The Big Idea Camp was created in 2015 when Founder Jeremy Holbrook realized that many schools had eliminated arts and humanities programs and shifted their focus to state testing scores and the curriculum that fueled them. The change eliminated many of the subjects that promoted character development and leadership skills, which Holbrook believed to be essential for school-aged children.
To fill the gap in learning, The Big Idea Camp adopted the award-winning program Core Essentials and began partnering with schools in Kentucky, Ohio, and West Virginia to offer the curriculum free of charge. Core Essentials highlights values, such as courage, forgiveness, and trust, and teaches children how to treat others with respect, make smart decisions, and maximize their potential.
“A value is something we learn on the inside that becomes a behavior and changes the world on the outside,” Holbrook said. “We believe when values are adopted, children and students can become active members of their community. We aim to help schools speak encouragement into the lives of children so emotional, social, and psychological needs are being met and cared about.”
In the program’s early years, Holbrook conducted school assemblies in person to teach children the Core Essentials curriculum. As more schools partnered with The Big Idea Camp, assemblies became increasingly difficult to schedule and coordinate. That’s when Holbrook decided to produce quality lesson videos that could be shared with staff and students online. There was only one problem – he needed new equipment to write, film, and edit content.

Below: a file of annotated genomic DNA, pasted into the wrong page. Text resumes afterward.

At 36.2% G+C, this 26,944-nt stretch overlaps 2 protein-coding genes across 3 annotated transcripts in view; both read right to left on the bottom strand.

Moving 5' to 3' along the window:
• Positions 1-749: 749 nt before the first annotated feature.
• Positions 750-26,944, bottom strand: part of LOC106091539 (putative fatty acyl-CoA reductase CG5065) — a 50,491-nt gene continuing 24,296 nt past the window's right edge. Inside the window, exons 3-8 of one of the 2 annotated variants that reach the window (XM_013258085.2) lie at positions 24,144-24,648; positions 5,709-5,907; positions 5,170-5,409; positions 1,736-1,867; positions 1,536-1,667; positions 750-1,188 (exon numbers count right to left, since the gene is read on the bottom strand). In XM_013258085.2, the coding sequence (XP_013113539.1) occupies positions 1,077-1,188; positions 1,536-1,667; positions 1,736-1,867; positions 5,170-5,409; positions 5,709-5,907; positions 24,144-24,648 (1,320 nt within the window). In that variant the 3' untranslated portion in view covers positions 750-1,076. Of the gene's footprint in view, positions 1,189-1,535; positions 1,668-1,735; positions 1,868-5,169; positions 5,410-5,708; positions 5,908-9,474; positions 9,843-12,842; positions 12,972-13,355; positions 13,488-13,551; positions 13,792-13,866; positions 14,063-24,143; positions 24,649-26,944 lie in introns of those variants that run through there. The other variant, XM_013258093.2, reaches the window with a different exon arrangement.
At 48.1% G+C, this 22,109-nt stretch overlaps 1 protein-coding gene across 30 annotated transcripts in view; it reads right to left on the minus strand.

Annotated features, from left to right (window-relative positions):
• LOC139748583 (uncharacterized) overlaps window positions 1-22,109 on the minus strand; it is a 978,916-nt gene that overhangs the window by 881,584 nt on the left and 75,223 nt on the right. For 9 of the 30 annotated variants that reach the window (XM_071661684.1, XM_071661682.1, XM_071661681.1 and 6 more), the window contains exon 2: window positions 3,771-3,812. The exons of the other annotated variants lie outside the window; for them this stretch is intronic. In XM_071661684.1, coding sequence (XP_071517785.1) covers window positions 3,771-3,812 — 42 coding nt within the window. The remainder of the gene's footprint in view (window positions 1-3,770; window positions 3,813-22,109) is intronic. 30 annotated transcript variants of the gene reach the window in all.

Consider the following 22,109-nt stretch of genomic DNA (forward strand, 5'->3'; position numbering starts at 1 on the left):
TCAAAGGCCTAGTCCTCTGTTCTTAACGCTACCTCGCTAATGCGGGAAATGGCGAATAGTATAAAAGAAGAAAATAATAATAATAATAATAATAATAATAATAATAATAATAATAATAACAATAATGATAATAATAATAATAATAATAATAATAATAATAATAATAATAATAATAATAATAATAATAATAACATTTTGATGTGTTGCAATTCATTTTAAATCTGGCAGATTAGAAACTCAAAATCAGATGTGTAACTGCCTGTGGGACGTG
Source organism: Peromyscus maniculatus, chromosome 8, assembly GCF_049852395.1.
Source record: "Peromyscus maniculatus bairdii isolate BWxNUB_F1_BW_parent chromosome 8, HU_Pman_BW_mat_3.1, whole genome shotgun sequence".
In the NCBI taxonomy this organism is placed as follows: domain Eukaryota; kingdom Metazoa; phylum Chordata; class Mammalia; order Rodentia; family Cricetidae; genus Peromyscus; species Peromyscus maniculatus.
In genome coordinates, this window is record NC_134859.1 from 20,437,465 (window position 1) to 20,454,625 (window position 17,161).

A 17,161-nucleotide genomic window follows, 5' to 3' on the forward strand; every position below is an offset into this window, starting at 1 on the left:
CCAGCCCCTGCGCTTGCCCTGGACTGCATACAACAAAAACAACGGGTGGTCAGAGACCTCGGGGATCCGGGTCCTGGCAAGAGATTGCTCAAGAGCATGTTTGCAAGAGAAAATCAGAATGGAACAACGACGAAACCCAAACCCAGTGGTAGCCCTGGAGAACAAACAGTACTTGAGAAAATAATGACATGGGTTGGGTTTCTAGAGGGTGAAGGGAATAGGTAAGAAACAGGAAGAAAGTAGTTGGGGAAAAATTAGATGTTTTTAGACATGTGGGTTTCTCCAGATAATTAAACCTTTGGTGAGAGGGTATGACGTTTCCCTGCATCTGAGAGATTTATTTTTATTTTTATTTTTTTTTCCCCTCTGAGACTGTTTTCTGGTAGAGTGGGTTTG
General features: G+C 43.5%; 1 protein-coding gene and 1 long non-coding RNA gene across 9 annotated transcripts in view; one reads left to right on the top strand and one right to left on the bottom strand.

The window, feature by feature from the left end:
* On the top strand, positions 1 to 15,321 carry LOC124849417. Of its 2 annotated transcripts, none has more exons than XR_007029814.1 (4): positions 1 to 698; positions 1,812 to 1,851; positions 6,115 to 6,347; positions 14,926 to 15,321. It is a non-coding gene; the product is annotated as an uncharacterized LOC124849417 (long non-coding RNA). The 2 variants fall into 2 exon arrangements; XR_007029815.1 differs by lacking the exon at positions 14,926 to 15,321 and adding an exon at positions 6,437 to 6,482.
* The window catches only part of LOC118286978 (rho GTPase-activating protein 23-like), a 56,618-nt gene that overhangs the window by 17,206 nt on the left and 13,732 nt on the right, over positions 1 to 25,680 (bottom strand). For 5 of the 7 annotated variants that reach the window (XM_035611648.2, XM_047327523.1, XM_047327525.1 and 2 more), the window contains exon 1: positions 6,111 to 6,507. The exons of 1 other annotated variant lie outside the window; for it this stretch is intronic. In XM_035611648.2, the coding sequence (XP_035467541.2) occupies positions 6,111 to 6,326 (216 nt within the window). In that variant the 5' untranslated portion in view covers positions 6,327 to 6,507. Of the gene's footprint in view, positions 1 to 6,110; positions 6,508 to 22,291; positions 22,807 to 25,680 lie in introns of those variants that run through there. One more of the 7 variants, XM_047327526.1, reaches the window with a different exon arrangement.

Holbrook decided to apply for a capacity building grant with the Pallottine Foundation of Huntington. The $4,898 in funding The Big Idea Camp received enabled him to purchase a high-quality video camera and a new computer equipped with editing software.
Holbrook has since produced more than 80 Core Essentials videos that are available on Facebook and YouTube for school counselors, teachers, and students to view and share. In 2021, he added a weeknight video series to keep in touch with students and families during summer break.
During the COVID-19 pandemic when schools shut down, The Big Idea Camp continued to reach students and families through its online videos and coordinating activities, which counselors assigned to students through virtual learning. The program also debuted a special Homework Helpers series that enlisted local teachers to help children and parents solve virtual learning homework problems.
“The Big Idea Camp has been absolutely blessed thanks to the grant,” Holbrook said. “Not only did it set us up for success as far as widening our influence with local schools, but it also made it possible to better serve families during the COVID-19 outbreak. The technology upgrade opened doors for us to meet needs by utilizing video producing and social media content creation to create deeper connections with schools, families, and communities.”